An Example of Perfection
Five years ago, a congregant father looked for a community service opportunity that would allow him to bring his minor children. This led to our four-year relationship with Larkin Street Youth Services.
LSYS had never collaborated with a religious institution and we were excited to be their first foray into the faith community. LSYS is the city’s largest provider of safe housing, education, job training and mental health services for formerly homeless youth ages 12-24. Congregation Emanu-El adopted a residence known as G-House, that houses twenty 18-24 year olds for up to twenty-four months before they launch into independent living.
Members met with the residents and determined what they wanted most were home-cooked meals. Each Sunday, for the past four years, our congregants have been cooking and eating with the G-House youth. But that is only the beginning of the story.
When G-House residents learned that a former Sunday dinner volunteer was diagnosed with cancer, they immediately signed up for the Mealtrain calendar and delivered flowers, a card and a three-course dinner every two weeks for thirteen months. Additionally they baked cookies for our Board of Directors for Hanukkah, and they joined our young adults for an evening of cooking and serving the homeless this past February during the Interfaith Shelter Feedings. They expressed gratitude for this empowering opportunity to give back.
But we are still not at the end of the story. Recently, our weekly Email-u-El advertised that G-House need of a barbecue for the 4th of July dinner our congregant was planning to cook with the residents. Who called immediately to donate the requested grill? None other than the now recent widower and recipient of G-House meals for thirteen months.
His generosity brings alive the maxim from Proverbs 18:16, “A gift opens the way for the giver and ushers him into the presence of the great.”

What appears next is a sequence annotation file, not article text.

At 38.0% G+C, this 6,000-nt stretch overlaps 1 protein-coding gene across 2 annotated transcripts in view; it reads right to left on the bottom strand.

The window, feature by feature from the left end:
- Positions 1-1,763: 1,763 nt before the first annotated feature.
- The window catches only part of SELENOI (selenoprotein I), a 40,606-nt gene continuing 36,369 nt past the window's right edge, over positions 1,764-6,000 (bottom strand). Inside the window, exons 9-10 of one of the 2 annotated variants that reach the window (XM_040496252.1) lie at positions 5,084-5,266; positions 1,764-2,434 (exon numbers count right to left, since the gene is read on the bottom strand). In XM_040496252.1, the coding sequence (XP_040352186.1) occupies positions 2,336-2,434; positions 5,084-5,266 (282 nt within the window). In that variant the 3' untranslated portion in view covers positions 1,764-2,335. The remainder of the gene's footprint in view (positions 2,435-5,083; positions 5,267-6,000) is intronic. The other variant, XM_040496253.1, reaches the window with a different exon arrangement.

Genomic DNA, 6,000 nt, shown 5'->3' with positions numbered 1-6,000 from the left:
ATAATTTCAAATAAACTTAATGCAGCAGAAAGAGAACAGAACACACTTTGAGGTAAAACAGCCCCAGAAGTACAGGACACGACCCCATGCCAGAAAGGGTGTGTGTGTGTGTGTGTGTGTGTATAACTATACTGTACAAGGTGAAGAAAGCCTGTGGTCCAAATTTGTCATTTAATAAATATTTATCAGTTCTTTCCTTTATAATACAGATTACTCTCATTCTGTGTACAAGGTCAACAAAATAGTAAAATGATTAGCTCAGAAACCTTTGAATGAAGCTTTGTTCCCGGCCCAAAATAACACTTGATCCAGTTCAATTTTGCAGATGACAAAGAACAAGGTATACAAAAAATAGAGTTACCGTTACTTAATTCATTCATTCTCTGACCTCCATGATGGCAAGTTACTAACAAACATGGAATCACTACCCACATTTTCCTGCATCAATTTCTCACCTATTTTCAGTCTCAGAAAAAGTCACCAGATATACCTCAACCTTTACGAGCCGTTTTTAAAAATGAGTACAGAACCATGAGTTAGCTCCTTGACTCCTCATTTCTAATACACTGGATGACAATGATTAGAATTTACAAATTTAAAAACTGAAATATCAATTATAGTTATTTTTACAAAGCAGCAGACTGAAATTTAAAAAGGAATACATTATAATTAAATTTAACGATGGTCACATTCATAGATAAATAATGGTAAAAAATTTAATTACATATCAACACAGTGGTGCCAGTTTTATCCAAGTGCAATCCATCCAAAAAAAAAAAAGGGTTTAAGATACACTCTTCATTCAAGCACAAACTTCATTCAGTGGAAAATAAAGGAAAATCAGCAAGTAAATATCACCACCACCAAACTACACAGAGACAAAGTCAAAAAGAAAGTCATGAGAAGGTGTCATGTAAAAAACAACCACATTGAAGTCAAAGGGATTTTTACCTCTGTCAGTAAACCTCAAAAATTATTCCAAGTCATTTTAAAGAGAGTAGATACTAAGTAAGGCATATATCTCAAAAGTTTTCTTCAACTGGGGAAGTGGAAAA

Social Justice Issue
37 million Americans live in poverty. 1/3 of working Americans do not earn enough money to meet their basic needs. 1 in 3 American households spend more than 30% of income on housing and 1 in 7 spends more than 50%. SF's poverty rate is 11.8%, of which 8% are families with children.
Jewish Response to Poverty
Let him who is impoverished live by your side. (Leviticus 25:35)
Speak up, judge righteously, champion the poor and the needy. (Proverbs 31:9)
Share your bread with the hungry, and take the wretched poor into your home; when you see the naked, clothe them. (Isaiah 58:7)
There is nothing in the world more grievous than poverty the most terrible of sufferings. Our teachers said: All the troubles of the world are assembled on one side and poverty is on the other. (Midrash Rabbah Exodus 31:12)
- Volunteer to cook Sunday Dinners at G-House - This Larkin Street Youth Services site helps former foster youth and homeless youth between the ages of 18 and 24 to make successful transitions into adulthood and into living independently. Each Sunday, congregants from Emanu-El plan, cook, serve, and eat dinner for and with the G-House residents.
- Volunteer at Project Homeless Connect - Help someone who is homeless in your community get the services they need! Volunteer at the next Project Homeless Connect (PHC) at the Bill Graham Civic Auditorium, 99 Grove St.
3 – 4 hour shifts are available from 9:00 am to 4:00 pm. To register please visit the website.
"I am sure many congregants feel uncomfortable walking by a person on the street who is asking for money and not helping. Project Homeless Connect allows me to help the homeless population in a positive way to get the services they need to improve their lives. Volunteering gives me the opportunity to interact with people on a one to one basis and reinforces that each one is a unique person who needs help. Project Homeless Connect helps eliminate the stereotype of the word homeless."
Emanu-El Congregant Mark A. Sugarman
- What is the difference between service and volunteering?
- In what ways were your stereotypes/assumptions challenged?
- In what ways does this service experience connect you with your Jewish values?
- What is one way in which you expect the community you are serving to nourish, nurture, or satisfy you?
- What is one way you can take responsibility to help this community?
- Why should poverty be a concern to people of faith?
For inquiries regarding any of the above, please contact Community Engagement Director Sandy Rechtschaffen at (415) 751-2541 x 177